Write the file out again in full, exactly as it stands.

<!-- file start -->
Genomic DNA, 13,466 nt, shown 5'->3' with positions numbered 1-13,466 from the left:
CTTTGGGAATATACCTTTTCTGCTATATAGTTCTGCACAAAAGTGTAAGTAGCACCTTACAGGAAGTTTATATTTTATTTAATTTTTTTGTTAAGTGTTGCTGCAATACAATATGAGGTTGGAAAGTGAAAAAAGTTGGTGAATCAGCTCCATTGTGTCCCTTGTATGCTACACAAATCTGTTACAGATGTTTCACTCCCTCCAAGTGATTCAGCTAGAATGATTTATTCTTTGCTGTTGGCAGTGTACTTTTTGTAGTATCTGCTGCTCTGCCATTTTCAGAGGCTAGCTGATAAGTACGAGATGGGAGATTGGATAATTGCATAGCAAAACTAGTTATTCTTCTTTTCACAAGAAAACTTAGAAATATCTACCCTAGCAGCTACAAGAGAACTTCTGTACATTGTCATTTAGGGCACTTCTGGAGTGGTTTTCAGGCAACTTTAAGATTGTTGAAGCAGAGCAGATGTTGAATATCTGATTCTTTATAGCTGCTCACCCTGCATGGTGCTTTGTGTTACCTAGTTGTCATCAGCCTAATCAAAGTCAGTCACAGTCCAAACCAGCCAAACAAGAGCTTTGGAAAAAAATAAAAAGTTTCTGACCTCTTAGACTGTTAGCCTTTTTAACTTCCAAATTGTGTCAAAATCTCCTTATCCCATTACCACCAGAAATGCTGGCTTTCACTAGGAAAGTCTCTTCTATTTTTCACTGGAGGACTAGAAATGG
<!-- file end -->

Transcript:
Genomic DNA, 13,466 nt, shown 5'->3' with positions numbered 1-13,466 from the left:
CTTTGGGAATATACCTTTTCTGCTATATAGTTCTGCACAAAAGTGTAAGTAGCACCTTACAGGAAGTTTATATTTTATTTAATTTTTTTGTTAAGTGTTGCTGCAATACAATATGAGGTTGGAAAGTGAAAAAAGTTGGTGAATCAGCTCCATTGTGTCCCTTGTATGCTACACAAATCTGTTACAGATGTTTCACTCCCTCCAAGTGATTCAGCTAGAATGATTTATTCTTTGCTGTTGGCAGTGTACTTTTTGTAGTATCTGCTGCTCTGCCATTTTCAGAGGCTAGCTGATAAGTACGAGATGGGAGATTGGATAATTGCATAGCAAAACTAGTTATTCTTCTTTTCACAAGAAAACTTAGAAATATCTACCCTAGCAGCTACAAGAGAACTTCTGTACATTGTCATTTAGGGCACTTCTGGAGTGGTTTTCAGGCAACTTTAAGATTGTTGAAGCAGAGCAGATGTTGAATATCTGATTCTTTATAGCTGCTCACCCTGCATGGTGCTTTGTGTTACCTAGTTGTCATCAGCCTAATCAAAGTCAGTCACAGTCCAAACCAGCCAAACAAGAGCTTTGGAAAAAAATAAAAAGTTTCTGACCTCTTAGACTGTTAGCCTTTTTAACTTCCAAATTGTGTCAAAATCTCCTTATCCCATTACCACCAGAAATGCTGGCTTTCACTAGGAAAGTCTCTTCTATTTTTCACTGGAGGACTAGAAATGG